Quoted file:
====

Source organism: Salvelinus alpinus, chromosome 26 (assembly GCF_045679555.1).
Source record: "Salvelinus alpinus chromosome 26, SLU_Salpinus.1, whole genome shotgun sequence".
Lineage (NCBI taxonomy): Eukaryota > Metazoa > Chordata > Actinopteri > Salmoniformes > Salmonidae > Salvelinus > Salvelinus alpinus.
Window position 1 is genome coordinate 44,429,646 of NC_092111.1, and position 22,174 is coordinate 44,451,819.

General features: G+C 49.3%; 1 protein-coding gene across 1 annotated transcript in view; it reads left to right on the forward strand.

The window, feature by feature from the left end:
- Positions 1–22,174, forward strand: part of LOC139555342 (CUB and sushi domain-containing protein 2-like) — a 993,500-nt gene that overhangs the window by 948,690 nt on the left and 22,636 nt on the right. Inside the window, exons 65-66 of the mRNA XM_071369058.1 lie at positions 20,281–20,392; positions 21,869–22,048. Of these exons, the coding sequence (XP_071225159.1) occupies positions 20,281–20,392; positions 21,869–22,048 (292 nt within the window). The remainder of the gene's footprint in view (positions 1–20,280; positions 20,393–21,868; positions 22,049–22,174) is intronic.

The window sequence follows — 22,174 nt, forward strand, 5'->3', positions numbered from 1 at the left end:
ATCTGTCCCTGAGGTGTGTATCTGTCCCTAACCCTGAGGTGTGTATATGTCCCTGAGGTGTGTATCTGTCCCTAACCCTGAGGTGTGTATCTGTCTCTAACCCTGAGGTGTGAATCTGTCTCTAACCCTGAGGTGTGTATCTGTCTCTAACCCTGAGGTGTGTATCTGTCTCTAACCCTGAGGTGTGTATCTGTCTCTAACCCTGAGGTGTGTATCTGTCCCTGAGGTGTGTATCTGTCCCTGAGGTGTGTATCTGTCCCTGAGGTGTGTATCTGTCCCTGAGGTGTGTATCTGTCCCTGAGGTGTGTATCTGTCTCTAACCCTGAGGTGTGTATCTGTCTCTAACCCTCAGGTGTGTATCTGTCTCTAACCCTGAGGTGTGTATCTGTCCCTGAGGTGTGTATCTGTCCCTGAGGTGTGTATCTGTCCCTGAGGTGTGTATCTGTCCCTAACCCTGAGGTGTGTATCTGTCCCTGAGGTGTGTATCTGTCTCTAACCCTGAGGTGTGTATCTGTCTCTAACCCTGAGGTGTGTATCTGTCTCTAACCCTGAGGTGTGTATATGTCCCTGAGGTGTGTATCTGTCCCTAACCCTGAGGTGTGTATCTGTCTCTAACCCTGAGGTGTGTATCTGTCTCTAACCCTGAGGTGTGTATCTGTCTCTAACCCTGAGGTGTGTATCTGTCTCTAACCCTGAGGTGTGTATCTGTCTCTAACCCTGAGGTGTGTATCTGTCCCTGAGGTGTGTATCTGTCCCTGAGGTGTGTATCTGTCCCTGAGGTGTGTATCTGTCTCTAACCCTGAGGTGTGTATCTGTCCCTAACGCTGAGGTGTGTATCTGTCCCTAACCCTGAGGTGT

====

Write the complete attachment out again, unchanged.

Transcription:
Source organism: Salvelinus alpinus, chromosome 26 (assembly GCF_045679555.1).
Source record: "Salvelinus alpinus chromosome 26, SLU_Salpinus.1, whole genome shotgun sequence".
Lineage (NCBI taxonomy): Eukaryota > Metazoa > Chordata > Actinopteri > Salmoniformes > Salmonidae > Salvelinus > Salvelinus alpinus.
Window position 1 is genome coordinate 44,429,646 of NC_092111.1, and position 22,174 is coordinate 44,451,819.

General features: G+C 49.3%; 1 protein-coding gene across 1 annotated transcript in view; it reads left to right on the forward strand.

The window, feature by feature from the left end:
- Positions 1–22,174, forward strand: part of LOC139555342 (CUB and sushi domain-containing protein 2-like) — a 993,500-nt gene that overhangs the window by 948,690 nt on the left and 22,636 nt on the right. Inside the window, exons 65-66 of the mRNA XM_071369058.1 lie at positions 20,281–20,392; positions 21,869–22,048. Of these exons, the coding sequence (XP_071225159.1) occupies positions 20,281–20,392; positions 21,869–22,048 (292 nt within the window). The remainder of the gene's footprint in view (positions 1–20,280; positions 20,393–21,868; positions 22,049–22,174) is intronic.

The window sequence follows — 22,174 nt, forward strand, 5'->3', positions numbered from 1 at the left end:
ATCTGTCCCTGAGGTGTGTATCTGTCCCTAACCCTGAGGTGTGTATATGTCCCTGAGGTGTGTATCTGTCCCTAACCCTGAGGTGTGTATCTGTCTCTAACCCTGAGGTGTGAATCTGTCTCTAACCCTGAGGTGTGTATCTGTCTCTAACCCTGAGGTGTGTATCTGTCTCTAACCCTGAGGTGTGTATCTGTCTCTAACCCTGAGGTGTGTATCTGTCCCTGAGGTGTGTATCTGTCCCTGAGGTGTGTATCTGTCCCTGAGGTGTGTATCTGTCCCTGAGGTGTGTATCTGTCCCTGAGGTGTGTATCTGTCTCTAACCCTGAGGTGTGTATCTGTCTCTAACCCTCAGGTGTGTATCTGTCTCTAACCCTGAGGTGTGTATCTGTCCCTGAGGTGTGTATCTGTCCCTGAGGTGTGTATCTGTCCCTGAGGTGTGTATCTGTCCCTAACCCTGAGGTGTGTATCTGTCCCTGAGGTGTGTATCTGTCTCTAACCCTGAGGTGTGTATCTGTCTCTAACCCTGAGGTGTGTATCTGTCTCTAACCCTGAGGTGTGTATATGTCCCTGAGGTGTGTATCTGTCCCTAACCCTGAGGTGTGTATCTGTCTCTAACCCTGAGGTGTGTATCTGTCTCTAACCCTGAGGTGTGTATCTGTCTCTAACCCTGAGGTGTGTATCTGTCTCTAACCCTGAGGTGTGTATCTGTCTCTAACCCTGAGGTGTGTATCTGTCCCTGAGGTGTGTATCTGTCCCTGAGGTGTGTATCTGTCCCTGAGGTGTGTATCTGTCTCTAACCCTGAGGTGTGTATCTGTCCCTAACGCTGAGGTGTGTATCTGTCCCTAACCCTGAGGTGT